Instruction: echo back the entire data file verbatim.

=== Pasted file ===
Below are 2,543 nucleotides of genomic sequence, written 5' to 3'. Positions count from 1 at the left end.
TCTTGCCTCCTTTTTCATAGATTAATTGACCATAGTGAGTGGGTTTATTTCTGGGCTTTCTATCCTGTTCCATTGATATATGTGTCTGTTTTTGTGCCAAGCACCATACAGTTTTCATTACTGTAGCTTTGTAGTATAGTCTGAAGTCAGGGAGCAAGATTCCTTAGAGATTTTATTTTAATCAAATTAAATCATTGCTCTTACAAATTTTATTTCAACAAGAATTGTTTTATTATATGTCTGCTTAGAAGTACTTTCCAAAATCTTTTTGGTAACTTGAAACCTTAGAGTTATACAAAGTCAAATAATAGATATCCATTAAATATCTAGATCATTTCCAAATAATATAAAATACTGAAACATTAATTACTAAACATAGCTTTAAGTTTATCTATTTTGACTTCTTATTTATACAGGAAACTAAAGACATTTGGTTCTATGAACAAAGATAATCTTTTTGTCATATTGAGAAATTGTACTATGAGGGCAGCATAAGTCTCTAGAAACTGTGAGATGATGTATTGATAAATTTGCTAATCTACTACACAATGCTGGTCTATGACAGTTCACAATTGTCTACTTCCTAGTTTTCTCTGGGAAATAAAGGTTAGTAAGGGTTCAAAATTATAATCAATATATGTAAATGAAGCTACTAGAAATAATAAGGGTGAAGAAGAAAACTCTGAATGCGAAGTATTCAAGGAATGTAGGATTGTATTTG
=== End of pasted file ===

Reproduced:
Below are 2,543 nucleotides of genomic sequence, written 5' to 3'. Positions count from 1 at the left end.
TCTTGCCTCCTTTTTCATAGATTAATTGACCATAGTGAGTGGGTTTATTTCTGGGCTTTCTATCCTGTTCCATTGATATATGTGTCTGTTTTTGTGCCAAGCACCATACAGTTTTCATTACTGTAGCTTTGTAGTATAGTCTGAAGTCAGGGAGCAAGATTCCTTAGAGATTTTATTTTAATCAAATTAAATCATTGCTCTTACAAATTTTATTTCAACAAGAATTGTTTTATTATATGTCTGCTTAGAAGTACTTTCCAAAATCTTTTTGGTAACTTGAAACCTTAGAGTTATACAAAGTCAAATAATAGATATCCATTAAATATCTAGATCATTTCCAAATAATATAAAATACTGAAACATTAATTACTAAACATAGCTTTAAGTTTATCTATTTTGACTTCTTATTTATACAGGAAACTAAAGACATTTGGTTCTATGAACAAAGATAATCTTTTTGTCATATTGAGAAATTGTACTATGAGGGCAGCATAAGTCTCTAGAAACTGTGAGATGATGTATTGATAAATTTGCTAATCTACTACACAATGCTGGTCTATGACAGTTCACAATTGTCTACTTCCTAGTTTTCTCTGGGAAATAAAGGTTAGTAAGGGTTCAAAATTATAATCAATATATGTAAATGAAGCTACTAGAAATAATAAGGGTGAAGAAGAAAACTCTGAATGCGAAGTATTCAAGGAATGTAGGATTGTATTTG